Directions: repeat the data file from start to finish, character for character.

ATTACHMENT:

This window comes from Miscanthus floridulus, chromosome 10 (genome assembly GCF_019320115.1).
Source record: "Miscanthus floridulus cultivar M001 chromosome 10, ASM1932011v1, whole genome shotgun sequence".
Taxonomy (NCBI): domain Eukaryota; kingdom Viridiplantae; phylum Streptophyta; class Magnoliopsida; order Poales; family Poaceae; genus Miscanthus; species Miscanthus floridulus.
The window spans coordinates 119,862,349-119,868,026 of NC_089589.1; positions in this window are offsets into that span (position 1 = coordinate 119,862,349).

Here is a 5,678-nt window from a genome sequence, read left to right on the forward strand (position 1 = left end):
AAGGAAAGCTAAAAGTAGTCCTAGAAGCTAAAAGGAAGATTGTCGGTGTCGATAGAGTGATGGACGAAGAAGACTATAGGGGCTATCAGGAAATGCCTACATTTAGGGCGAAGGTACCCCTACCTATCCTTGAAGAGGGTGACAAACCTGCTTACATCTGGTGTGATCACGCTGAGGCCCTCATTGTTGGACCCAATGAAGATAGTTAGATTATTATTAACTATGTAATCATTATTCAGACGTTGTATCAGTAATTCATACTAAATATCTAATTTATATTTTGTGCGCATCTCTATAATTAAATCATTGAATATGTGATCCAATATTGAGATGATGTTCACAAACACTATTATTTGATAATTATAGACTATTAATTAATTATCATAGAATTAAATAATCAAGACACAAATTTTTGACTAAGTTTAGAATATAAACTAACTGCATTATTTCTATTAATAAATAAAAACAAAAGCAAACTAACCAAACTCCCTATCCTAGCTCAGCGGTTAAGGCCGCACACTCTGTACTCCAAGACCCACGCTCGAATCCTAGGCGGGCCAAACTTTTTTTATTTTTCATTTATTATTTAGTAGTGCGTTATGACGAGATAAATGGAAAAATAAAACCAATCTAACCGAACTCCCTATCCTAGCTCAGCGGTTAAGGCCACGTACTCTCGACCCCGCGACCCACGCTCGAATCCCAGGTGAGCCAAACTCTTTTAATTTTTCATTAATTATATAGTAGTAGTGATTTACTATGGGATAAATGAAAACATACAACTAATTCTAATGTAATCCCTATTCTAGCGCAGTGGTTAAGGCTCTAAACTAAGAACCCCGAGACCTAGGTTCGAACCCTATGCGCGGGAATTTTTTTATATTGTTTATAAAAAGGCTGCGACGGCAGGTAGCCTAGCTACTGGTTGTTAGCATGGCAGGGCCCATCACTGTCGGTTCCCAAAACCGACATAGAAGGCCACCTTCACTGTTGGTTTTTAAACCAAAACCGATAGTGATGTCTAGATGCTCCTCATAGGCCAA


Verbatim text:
This window comes from Miscanthus floridulus, chromosome 10 (genome assembly GCF_019320115.1).
Source record: "Miscanthus floridulus cultivar M001 chromosome 10, ASM1932011v1, whole genome shotgun sequence".
Taxonomy (NCBI): domain Eukaryota; kingdom Viridiplantae; phylum Streptophyta; class Magnoliopsida; order Poales; family Poaceae; genus Miscanthus; species Miscanthus floridulus.
The window spans coordinates 119,862,349-119,868,026 of NC_089589.1; positions in this window are offsets into that span (position 1 = coordinate 119,862,349).

Here is a 5,678-nt window from a genome sequence, read left to right on the forward strand (position 1 = left end):
AAGGAAAGCTAAAAGTAGTCCTAGAAGCTAAAAGGAAGATTGTCGGTGTCGATAGAGTGATGGACGAAGAAGACTATAGGGGCTATCAGGAAATGCCTACATTTAGGGCGAAGGTACCCCTACCTATCCTTGAAGAGGGTGACAAACCTGCTTACATCTGGTGTGATCACGCTGAGGCCCTCATTGTTGGACCCAATGAAGATAGTTAGATTATTATTAACTATGTAATCATTATTCAGACGTTGTATCAGTAATTCATACTAAATATCTAATTTATATTTTGTGCGCATCTCTATAATTAAATCATTGAATATGTGATCCAATATTGAGATGATGTTCACAAACACTATTATTTGATAATTATAGACTATTAATTAATTATCATAGAATTAAATAATCAAGACACAAATTTTTGACTAAGTTTAGAATATAAACTAACTGCATTATTTCTATTAATAAATAAAAACAAAAGCAAACTAACCAAACTCCCTATCCTAGCTCAGCGGTTAAGGCCGCACACTCTGTACTCCAAGACCCACGCTCGAATCCTAGGCGGGCCAAACTTTTTTTATTTTTCATTTATTATTTAGTAGTGCGTTATGACGAGATAAATGGAAAAATAAAACCAATCTAACCGAACTCCCTATCCTAGCTCAGCGGTTAAGGCCACGTACTCTCGACCCCGCGACCCACGCTCGAATCCCAGGTGAGCCAAACTCTTTTAATTTTTCATTAATTATATAGTAGTAGTGATTTACTATGGGATAAATGAAAACATACAACTAATTCTAATGTAATCCCTATTCTAGCGCAGTGGTTAAGGCTCTAAACTAAGAACCCCGAGACCTAGGTTCGAACCCTATGCGCGGGAATTTTTTTATATTGTTTATAAAAAGGCTGCGACGGCAGGTAGCCTAGCTACTGGTTGTTAGCATGGCAGGGCCCATCACTGTCGGTTCCCAAAACCGACATAGAAGGCCACCTTCACTGTTGGTTTTTAAACCAAAACCGATAGTGATGTCTAGATGCTCCTCATAGGCCAA